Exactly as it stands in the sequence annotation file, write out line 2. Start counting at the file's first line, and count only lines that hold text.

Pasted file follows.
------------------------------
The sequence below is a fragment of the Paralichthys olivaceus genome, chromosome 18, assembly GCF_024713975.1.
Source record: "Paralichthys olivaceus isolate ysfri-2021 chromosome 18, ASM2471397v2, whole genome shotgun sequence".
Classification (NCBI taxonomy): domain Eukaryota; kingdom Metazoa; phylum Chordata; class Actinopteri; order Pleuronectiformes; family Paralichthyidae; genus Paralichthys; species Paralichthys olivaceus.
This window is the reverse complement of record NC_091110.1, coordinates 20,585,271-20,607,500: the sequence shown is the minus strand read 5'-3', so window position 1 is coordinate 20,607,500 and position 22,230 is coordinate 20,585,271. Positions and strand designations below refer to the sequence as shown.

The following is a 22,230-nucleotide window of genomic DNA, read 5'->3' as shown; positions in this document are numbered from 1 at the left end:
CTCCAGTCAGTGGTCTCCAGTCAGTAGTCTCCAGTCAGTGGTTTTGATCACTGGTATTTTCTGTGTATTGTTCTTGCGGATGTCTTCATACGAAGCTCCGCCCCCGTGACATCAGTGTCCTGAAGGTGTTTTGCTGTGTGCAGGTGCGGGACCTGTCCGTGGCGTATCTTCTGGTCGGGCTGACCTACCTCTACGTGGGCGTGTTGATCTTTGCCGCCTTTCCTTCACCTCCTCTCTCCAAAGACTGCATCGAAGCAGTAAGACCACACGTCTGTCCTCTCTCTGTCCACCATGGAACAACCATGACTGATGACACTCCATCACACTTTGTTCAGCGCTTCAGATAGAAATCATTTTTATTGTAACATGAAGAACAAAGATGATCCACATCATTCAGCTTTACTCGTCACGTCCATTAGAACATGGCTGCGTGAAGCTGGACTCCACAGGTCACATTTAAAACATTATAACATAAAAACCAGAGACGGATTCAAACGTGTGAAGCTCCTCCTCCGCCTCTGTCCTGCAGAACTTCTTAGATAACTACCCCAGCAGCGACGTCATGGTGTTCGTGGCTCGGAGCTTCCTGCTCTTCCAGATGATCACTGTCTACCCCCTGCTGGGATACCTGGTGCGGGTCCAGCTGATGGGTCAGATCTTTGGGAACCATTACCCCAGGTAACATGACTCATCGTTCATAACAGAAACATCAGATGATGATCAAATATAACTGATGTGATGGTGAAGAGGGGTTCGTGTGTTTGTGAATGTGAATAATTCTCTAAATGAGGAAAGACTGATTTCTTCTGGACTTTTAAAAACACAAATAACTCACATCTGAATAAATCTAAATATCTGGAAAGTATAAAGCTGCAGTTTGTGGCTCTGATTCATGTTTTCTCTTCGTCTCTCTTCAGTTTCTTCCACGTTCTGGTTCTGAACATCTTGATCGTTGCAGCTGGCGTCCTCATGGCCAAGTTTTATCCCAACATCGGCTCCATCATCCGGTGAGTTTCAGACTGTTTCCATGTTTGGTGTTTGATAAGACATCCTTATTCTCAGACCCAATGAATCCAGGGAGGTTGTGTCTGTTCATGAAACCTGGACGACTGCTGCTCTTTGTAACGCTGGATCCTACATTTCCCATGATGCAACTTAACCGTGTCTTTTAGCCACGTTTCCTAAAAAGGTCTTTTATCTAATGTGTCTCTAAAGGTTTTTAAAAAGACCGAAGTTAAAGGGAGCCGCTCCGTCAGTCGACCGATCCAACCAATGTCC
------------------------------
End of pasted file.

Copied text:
Source record: "Paralichthys olivaceus isolate ysfri-2021 chromosome 18, ASM2471397v2, whole genome shotgun sequence".